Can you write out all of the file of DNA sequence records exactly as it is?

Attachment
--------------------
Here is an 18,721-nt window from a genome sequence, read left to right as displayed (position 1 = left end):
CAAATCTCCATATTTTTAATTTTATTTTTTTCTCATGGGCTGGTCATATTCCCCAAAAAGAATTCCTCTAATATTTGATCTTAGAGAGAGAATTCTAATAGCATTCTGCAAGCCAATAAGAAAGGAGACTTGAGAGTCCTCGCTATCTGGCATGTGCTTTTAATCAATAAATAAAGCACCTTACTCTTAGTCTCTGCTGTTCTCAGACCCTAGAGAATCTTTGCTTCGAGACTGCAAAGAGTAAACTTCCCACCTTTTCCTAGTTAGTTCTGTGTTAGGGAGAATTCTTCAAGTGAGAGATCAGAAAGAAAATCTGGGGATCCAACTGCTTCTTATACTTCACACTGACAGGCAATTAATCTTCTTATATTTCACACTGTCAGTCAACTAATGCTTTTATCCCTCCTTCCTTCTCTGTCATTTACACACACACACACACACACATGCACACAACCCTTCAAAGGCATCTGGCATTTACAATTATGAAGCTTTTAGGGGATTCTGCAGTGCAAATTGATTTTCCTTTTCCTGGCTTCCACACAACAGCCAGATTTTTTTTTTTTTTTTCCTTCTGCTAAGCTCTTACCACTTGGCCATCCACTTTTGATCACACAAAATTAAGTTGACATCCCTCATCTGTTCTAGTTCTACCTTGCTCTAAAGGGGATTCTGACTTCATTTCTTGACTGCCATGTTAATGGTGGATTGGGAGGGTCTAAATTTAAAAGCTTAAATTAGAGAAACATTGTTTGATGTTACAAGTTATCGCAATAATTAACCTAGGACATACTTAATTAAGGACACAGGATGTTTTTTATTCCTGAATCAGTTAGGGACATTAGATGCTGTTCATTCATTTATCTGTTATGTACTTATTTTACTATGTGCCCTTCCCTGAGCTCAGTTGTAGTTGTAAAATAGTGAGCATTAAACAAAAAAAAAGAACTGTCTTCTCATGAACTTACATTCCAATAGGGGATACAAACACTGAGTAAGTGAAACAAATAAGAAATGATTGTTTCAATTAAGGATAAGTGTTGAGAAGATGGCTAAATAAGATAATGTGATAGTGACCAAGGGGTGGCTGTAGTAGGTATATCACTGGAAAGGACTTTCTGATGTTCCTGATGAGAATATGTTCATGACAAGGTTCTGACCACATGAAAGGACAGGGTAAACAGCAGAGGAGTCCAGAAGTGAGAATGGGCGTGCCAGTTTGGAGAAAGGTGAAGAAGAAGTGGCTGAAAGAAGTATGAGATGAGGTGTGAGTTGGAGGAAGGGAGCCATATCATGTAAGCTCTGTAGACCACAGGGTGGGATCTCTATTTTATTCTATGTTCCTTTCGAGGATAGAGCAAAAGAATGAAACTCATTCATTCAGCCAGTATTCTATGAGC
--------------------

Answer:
Here is an 18,721-nt window from a genome sequence, read left to right as displayed (position 1 = left end):
CAAATCTCCATATTTTTAATTTTATTTTTTTCTCATGGGCTGGTCATATTCCCCAAAAAGAATTCCTCTAATATTTGATCTTAGAGAGAGAATTCTAATAGCATTCTGCAAGCCAATAAGAAAGGAGACTTGAGAGTCCTCGCTATCTGGCATGTGCTTTTAATCAATAAATAAAGCACCTTACTCTTAGTCTCTGCTGTTCTCAGACCCTAGAGAATCTTTGCTTCGAGACTGCAAAGAGTAAACTTCCCACCTTTTCCTAGTTAGTTCTGTGTTAGGGAGAATTCTTCAAGTGAGAGATCAGAAAGAAAATCTGGGGATCCAACTGCTTCTTATACTTCACACTGACAGGCAATTAATCTTCTTATATTTCACACTGTCAGTCAACTAATGCTTTTATCCCTCCTTCCTTCTCTGTCATTTACACACACACACACACACACATGCACACAACCCTTCAAAGGCATCTGGCATTTACAATTATGAAGCTTTTAGGGGATTCTGCAGTGCAAATTGATTTTCCTTTTCCTGGCTTCCACACAACAGCCAGATTTTTTTTTTTTTTTTCCTTCTGCTAAGCTCTTACCACTTGGCCATCCACTTTTGATCACACAAAATTAAGTTGACATCCCTCATCTGTTCTAGTTCTACCTTGCTCTAAAGGGGATTCTGACTTCATTTCTTGACTGCCATGTTAATGGTGGATTGGGAGGGTCTAAATTTAAAAGCTTAAATTAGAGAAACATTGTTTGATGTTACAAGTTATCGCAATAATTAACCTAGGACATACTTAATTAAGGACACAGGATGTTTTTTATTCCTGAATCAGTTAGGGACATTAGATGCTGTTCATTCATTTATCTGTTATGTACTTATTTTACTATGTGCCCTTCCCTGAGCTCAGTTGTAGTTGTAAAATAGTGAGCATTAAACAAAAAAAAAGAACTGTCTTCTCATGAACTTACATTCCAATAGGGGATACAAACACTGAGTAAGTGAAACAAATAAGAAATGATTGTTTCAATTAAGGATAAGTGTTGAGAAGATGGCTAAATAAGATAATGTGATAGTGACCAAGGGGTGGCTGTAGTAGGTATATCACTGGAAAGGACTTTCTGATGTTCCTGATGAGAATATGTTCATGACAAGGTTCTGACCACATGAAAGGACAGGGTAAACAGCAGAGGAGTCCAGAAGTGAGAATGGGCGTGCCAGTTTGGAGAAAGGTGAAGAAGAAGTGGCTGAAAGAAGTATGAGATGAGGTGTGAGTTGGAGGAAGGGAGCCATATCATGTAAGCTCTGTAGACCACAGGGTGGGATCTCTATTTTATTCTATGTTCCTTTCGAGGATAGAGCAAAAGAATGAAACTCATTCATTCAGCCAGTATTCTATGAGC